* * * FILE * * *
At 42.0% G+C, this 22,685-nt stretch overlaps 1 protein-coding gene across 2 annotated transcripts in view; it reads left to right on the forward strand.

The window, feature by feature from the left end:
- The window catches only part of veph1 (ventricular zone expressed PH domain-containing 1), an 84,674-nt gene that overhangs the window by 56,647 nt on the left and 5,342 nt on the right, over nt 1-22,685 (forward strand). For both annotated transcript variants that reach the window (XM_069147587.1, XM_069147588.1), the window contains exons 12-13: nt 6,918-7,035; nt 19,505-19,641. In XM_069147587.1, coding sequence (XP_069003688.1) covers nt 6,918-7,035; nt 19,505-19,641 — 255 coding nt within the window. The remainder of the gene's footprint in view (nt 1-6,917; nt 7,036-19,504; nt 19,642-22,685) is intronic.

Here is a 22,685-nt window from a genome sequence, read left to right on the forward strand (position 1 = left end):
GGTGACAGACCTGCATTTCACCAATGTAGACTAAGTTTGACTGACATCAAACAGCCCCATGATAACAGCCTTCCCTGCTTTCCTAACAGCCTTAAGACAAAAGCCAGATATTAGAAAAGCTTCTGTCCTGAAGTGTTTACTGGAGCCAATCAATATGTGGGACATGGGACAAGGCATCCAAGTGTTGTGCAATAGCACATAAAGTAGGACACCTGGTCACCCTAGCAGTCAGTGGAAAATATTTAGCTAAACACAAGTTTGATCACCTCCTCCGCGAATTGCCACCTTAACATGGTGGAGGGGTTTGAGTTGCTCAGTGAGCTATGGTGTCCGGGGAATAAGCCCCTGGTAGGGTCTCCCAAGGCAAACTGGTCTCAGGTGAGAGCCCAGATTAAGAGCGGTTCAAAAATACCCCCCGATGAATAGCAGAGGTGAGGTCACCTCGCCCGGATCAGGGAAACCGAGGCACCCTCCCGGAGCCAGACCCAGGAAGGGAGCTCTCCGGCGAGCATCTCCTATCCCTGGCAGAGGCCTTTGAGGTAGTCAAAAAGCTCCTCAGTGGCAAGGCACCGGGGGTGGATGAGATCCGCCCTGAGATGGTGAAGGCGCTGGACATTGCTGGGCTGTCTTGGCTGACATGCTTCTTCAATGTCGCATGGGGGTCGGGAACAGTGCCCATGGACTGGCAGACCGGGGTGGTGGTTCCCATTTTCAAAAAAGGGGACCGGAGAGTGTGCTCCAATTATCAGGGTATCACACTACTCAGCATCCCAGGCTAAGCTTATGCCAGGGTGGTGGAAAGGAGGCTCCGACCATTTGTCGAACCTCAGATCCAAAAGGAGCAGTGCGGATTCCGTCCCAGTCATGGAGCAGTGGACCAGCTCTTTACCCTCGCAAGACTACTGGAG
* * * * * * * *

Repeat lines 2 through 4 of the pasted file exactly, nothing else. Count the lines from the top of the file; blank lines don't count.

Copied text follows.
The window, feature by feature from the left end:
- The window catches only part of veph1 (ventricular zone expressed PH domain-containing 1), an 84,674-nt gene that overhangs the window by 56,647 nt on the left and 5,342 nt on the right, over nt 1-22,685 (forward strand). For both annotated transcript variants that reach the window (XM_069147587.1, XM_069147588.1), the window contains exons 12-13: nt 6,918-7,035; nt 19,505-19,641. In XM_069147587.1, coding sequence (XP_069003688.1) covers nt 6,918-7,035; nt 19,505-19,641 — 255 coding nt within the window. The remainder of the gene's footprint in view (nt 1-6,917; nt 7,036-19,504; nt 19,642-22,685) is intronic.

Here is a 22,685-nt window from a genome sequence, read left to right on the forward strand (position 1 = left end):